Sone of the bigger victories are as follows:

  • In Virginia, Democrat Ralph Northam beat Republican Ed Gillespie by nearly nine percent, the biggest margin of victory for Democrats in the state’s governorship election in decades.
  • In New Jersey, Democrat Phil Murphy crushed Republican Chris Christie with a 14 percentage point lead.
  • In New York City, incumbent Democrat mayor Bill de Blasio won re-election, taking 67% of the vote.
  • In Boston, again the Democratic mayor; Marty Walsh, was returned with a good majority.

Furthermore, the elections brought a substantial number of firsts and near-firsts for racial and religious minorities, for the LGBT community and for far-left progressives.

You can check out 10 such victories  here.

But Democrats did not win every contest on Tuesday night. For instance, a special election in Utah kept an open House of Representatives seat in Republican hands.

Meanwhile President Donald Trump, currently touring Asia, has a disapproval rating of 59%, the worst figure for any president at this point in his term since modern polling began and the worst mark for his term so far. Yet 81% of Republicans still approve of his performance.

So what happens now?

Democrats will be focused on the election to the House of Representatives in November 2018 and stand a reasonable chance of securing a majority – but there is a lot of hard work to do. As a consequence of gerrymandering, money in politics and voter suppression, Democrats will face plenty of challenges next year.

As far as the White House is concerned, I can’t see a ‘smoking gun’ appearing from investigations into the relationship between Trump and Russia and I can’t see a successful impeachment of Trump, but I could imagine him resigning either through scandal or frustration. The trouble is that he would be succeeded by Vice-President Mike Spence who is ideologically probably even worse than Trump. But at least we might have some basic competency in the Oval Office.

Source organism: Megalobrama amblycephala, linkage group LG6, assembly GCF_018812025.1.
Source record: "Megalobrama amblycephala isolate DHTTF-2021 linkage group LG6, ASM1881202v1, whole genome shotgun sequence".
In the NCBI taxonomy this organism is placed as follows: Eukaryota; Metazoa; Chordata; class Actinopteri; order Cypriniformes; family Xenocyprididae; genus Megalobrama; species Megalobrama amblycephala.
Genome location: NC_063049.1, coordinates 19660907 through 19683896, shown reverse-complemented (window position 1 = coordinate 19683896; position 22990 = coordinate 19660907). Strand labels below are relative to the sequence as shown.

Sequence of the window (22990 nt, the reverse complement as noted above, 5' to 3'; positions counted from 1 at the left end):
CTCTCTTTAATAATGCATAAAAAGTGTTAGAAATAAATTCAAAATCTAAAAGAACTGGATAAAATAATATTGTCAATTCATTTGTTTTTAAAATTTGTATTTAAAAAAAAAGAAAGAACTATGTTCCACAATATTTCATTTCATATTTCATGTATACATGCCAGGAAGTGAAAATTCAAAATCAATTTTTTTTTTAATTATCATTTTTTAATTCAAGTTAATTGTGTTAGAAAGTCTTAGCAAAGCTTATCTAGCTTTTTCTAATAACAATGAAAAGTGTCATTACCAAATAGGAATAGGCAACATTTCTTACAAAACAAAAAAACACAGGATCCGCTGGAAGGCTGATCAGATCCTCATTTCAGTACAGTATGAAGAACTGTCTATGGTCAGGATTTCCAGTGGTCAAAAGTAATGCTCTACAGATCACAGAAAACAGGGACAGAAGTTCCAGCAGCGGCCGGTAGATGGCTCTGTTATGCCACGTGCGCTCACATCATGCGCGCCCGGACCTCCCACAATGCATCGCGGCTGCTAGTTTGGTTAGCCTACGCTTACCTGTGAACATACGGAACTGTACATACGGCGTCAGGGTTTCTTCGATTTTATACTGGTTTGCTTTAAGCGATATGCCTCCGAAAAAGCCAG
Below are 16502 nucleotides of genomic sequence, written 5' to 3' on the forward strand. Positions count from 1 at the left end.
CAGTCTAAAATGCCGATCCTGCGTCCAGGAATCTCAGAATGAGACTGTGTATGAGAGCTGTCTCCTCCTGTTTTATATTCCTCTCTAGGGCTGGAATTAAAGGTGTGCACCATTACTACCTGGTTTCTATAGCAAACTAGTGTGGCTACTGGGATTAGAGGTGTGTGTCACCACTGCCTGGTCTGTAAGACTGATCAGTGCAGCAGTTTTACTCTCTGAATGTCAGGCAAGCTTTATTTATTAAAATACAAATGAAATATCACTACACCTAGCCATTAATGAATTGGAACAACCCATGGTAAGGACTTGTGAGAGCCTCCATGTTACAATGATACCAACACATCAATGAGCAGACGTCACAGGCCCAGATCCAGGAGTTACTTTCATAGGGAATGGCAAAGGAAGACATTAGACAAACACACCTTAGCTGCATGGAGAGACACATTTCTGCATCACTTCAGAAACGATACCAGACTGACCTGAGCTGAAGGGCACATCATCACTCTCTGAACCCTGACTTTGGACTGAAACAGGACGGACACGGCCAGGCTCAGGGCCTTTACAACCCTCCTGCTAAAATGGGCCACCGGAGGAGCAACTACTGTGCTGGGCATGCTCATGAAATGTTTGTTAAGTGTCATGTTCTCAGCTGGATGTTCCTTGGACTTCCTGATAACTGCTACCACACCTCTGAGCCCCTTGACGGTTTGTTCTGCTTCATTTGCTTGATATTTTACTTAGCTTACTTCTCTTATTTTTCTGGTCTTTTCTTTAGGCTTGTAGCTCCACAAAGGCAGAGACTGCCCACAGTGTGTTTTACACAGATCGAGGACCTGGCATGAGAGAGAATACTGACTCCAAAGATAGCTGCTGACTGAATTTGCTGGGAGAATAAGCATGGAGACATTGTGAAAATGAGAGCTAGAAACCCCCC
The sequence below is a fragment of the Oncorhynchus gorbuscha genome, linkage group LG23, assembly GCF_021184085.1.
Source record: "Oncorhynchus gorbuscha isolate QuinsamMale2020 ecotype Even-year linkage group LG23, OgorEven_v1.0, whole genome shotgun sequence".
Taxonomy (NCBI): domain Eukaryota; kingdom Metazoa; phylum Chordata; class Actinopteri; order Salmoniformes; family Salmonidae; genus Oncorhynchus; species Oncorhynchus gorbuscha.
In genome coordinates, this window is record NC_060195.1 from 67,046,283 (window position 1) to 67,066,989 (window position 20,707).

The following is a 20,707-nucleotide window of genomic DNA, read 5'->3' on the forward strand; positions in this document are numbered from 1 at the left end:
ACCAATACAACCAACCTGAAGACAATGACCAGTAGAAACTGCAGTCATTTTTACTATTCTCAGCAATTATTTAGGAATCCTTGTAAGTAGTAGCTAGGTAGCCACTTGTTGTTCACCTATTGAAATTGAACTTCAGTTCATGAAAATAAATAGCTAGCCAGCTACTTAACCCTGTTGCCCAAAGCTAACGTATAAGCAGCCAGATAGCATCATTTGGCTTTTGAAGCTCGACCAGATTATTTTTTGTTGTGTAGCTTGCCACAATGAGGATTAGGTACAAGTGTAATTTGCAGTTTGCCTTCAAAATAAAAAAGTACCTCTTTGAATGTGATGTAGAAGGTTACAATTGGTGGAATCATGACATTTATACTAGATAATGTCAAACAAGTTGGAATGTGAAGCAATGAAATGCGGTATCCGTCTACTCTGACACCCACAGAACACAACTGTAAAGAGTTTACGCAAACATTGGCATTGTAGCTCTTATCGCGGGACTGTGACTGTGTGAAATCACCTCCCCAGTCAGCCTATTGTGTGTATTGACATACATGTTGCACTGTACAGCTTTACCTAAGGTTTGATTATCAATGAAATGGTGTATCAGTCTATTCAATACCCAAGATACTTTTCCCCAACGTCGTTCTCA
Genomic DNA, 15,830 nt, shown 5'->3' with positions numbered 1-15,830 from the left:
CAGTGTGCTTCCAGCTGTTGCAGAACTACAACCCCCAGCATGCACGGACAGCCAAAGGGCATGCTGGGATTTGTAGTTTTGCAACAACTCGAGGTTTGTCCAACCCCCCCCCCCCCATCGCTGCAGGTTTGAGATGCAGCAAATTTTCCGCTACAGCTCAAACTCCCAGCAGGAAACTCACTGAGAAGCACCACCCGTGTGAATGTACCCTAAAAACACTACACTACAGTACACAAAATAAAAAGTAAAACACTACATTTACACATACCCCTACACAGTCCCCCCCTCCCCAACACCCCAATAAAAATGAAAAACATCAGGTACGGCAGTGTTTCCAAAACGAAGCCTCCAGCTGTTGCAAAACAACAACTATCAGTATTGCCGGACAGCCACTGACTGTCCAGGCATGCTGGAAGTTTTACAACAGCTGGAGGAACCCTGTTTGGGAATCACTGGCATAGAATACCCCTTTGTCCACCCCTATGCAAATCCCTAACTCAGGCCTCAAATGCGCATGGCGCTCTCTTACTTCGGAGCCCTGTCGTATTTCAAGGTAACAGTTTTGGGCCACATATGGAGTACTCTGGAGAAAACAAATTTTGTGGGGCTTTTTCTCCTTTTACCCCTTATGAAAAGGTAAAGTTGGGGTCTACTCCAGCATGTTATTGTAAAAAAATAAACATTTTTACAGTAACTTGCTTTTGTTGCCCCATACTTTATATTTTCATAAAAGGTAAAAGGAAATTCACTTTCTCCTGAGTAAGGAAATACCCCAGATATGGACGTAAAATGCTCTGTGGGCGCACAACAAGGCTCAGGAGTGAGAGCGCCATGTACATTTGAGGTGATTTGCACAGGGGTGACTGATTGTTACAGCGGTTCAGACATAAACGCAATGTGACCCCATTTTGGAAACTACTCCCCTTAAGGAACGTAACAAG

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Britain is no longer a Christian nation. Indeed more than half of the UK population has no religion.

November 8th, 2017 by Roger Darlington

According to the latest survey of religious belief among the British population conducted by British Social Attitudes, 53% of adults describe themselves as having no religion. In 1983, the figure was only 31% and the increase in the percentage is clear and consistent.

The percentage is closely correlated with age. Currently, among 18-24 years old, 71% have no religion. For those over 75, the figure is 27%.

Among those in Britain with a faith, Christianity is the main religion: 15% Anglican, 9% Catholic, and 17% other Christian – a total of 41%. So we cannot really say now that Britain is a Christian country.

You can find more information on this survey here and the full data sets here.

The data was published a few weeks ago, but I’m blogging about it now because today I was interviewed about the survey for a short piece for Czech radio. I welcomed the trends.

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Reasons to be cheerful: the seven megatrends that could beat global warming

November 8th, 2017 by Roger Darlington

… a series of fast-moving global megatrends, spurred by trillion-dollar investments, indicates that humanity might be able to avert the worst impacts of global warming. From trends already at full steam, including renewable energy, to those just now hitting the big time, such as mass-market electric cars, to those just emerging, such as plant-based alternatives to meat, these trends show that greenhouse gas emissions can be halted.

“If we were seeing linear progress, I would say good, but we’re not going to make it in time,” says [Christiana] Figueres [the former UN climate chief ], now the convener of the Mission 2020 initiative, which warns that the world has only three years to get carbon emissions on a downward curve and on the way to beating global warming. “But the fact is we are seeing progress that is growing exponentially, and that is what gives me the most reason for hope.”